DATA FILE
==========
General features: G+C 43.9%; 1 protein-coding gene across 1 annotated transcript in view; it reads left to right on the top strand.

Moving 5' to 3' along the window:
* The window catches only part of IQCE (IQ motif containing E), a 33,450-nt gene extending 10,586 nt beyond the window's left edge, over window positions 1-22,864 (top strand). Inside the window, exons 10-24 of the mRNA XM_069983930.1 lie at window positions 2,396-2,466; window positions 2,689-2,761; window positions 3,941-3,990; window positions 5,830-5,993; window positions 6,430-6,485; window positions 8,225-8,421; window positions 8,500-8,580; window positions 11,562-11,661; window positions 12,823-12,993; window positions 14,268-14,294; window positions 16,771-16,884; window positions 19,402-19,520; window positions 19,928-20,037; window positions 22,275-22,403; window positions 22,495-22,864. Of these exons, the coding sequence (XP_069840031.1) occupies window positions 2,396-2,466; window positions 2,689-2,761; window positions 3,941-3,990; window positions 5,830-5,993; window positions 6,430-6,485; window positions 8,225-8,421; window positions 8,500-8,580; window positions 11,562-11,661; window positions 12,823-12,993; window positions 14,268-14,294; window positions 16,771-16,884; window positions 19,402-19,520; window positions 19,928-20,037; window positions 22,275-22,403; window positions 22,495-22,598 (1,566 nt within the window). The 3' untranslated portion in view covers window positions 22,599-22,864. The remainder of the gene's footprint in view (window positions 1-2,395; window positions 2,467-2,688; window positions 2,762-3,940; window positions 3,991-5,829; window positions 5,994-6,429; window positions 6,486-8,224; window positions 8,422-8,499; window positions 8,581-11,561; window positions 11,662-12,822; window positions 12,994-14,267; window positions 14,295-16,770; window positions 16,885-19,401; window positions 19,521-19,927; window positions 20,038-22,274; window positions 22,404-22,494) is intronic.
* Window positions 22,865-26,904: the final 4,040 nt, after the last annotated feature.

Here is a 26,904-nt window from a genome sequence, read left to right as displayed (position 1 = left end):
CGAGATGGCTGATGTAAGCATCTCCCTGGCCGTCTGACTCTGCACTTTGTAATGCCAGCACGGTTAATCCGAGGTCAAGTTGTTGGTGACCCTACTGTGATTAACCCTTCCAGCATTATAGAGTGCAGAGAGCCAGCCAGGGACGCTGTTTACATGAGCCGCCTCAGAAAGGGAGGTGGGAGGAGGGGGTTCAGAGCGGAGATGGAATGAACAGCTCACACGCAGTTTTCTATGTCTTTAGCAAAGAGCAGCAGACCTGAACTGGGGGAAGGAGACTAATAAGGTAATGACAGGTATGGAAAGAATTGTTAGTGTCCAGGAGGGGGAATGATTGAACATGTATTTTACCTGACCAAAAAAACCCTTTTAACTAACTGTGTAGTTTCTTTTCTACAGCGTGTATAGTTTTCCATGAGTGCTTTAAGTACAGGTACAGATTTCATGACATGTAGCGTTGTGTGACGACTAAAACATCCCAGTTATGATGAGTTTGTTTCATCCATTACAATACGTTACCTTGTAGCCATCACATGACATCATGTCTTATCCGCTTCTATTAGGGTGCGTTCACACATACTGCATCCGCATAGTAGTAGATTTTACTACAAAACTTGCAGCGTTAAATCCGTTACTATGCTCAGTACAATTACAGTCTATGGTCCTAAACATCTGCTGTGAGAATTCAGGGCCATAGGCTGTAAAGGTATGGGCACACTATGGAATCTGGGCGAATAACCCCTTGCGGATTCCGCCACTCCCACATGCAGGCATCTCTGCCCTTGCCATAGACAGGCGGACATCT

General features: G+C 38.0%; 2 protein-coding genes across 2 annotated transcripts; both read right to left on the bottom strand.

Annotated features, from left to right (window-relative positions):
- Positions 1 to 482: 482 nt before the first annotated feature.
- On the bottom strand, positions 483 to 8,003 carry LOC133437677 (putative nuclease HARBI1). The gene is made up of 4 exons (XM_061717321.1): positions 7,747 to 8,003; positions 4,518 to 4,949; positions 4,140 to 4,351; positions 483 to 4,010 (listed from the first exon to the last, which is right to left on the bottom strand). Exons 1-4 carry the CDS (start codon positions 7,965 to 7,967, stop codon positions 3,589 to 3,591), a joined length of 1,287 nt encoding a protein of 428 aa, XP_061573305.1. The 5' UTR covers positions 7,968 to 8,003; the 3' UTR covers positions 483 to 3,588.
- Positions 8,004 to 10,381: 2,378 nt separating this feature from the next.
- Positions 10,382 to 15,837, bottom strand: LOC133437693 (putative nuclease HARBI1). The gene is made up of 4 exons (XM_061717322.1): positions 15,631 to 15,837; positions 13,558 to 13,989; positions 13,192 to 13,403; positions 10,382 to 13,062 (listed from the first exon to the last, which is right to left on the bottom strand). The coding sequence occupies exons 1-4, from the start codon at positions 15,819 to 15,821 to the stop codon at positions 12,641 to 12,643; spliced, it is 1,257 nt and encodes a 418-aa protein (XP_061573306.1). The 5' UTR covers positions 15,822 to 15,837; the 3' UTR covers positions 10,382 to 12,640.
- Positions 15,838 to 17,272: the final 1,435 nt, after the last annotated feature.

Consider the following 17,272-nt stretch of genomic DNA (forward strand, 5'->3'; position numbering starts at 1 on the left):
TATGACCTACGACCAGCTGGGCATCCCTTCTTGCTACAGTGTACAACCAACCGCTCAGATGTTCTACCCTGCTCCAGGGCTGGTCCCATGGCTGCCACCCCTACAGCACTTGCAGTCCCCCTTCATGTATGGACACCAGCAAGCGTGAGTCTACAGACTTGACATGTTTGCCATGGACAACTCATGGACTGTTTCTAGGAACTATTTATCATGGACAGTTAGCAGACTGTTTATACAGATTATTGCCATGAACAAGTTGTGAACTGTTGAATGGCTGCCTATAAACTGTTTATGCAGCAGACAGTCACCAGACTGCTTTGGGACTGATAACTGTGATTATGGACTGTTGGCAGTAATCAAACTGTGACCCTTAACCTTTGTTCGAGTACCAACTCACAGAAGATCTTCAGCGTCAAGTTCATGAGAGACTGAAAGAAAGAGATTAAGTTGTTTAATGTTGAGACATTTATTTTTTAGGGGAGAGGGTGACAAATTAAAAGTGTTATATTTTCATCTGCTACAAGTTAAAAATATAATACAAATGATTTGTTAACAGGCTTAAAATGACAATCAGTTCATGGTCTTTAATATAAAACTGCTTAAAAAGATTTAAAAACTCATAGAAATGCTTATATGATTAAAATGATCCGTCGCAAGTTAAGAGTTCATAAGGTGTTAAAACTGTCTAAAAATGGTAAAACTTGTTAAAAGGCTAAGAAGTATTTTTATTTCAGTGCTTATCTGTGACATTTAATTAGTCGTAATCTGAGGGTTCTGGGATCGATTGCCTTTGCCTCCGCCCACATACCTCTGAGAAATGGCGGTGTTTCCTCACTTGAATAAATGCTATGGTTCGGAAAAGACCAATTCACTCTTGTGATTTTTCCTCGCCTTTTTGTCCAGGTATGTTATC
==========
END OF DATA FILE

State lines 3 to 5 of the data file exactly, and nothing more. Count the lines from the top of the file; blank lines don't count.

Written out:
* The window catches only part of IQCE (IQ motif containing E), a 33,450-nt gene extending 10,586 nt beyond the window's left edge, over window positions 1-22,864 (top strand). Inside the window, exons 10-24 of the mRNA XM_069983930.1 lie at window positions 2,396-2,466; window positions 2,689-2,761; window positions 3,941-3,990; window positions 5,830-5,993; window positions 6,430-6,485; window positions 8,225-8,421; window positions 8,500-8,580; window positions 11,562-11,661; window positions 12,823-12,993; window positions 14,268-14,294; window positions 16,771-16,884; window positions 19,402-19,520; window positions 19,928-20,037; window positions 22,275-22,403; window positions 22,495-22,864. Of these exons, the coding sequence (XP_069840031.1) occupies window positions 2,396-2,466; window positions 2,689-2,761; window positions 3,941-3,990; window positions 5,830-5,993; window positions 6,430-6,485; window positions 8,225-8,421; window positions 8,500-8,580; window positions 11,562-11,661; window positions 12,823-12,993; window positions 14,268-14,294; window positions 16,771-16,884; window positions 19,402-19,520; window positions 19,928-20,037; window positions 22,275-22,403; window positions 22,495-22,598 (1,566 nt within the window). The 3' untranslated portion in view covers window positions 22,599-22,864. The remainder of the gene's footprint in view (window positions 1-2,395; window positions 2,467-2,688; window positions 2,762-3,940; window positions 3,991-5,829; window positions 5,994-6,429; window positions 6,486-8,224; window positions 8,422-8,499; window positions 8,581-11,561; window positions 11,662-12,822; window positions 12,994-14,267; window positions 14,295-16,770; window positions 16,885-19,401; window positions 19,521-19,927; window positions 20,038-22,274; window positions 22,404-22,494) is intronic.
* Window positions 22,865-26,904: the final 4,040 nt, after the last annotated feature.

Here is a 26,904-nt window from a genome sequence, read left to right as displayed (position 1 = left end):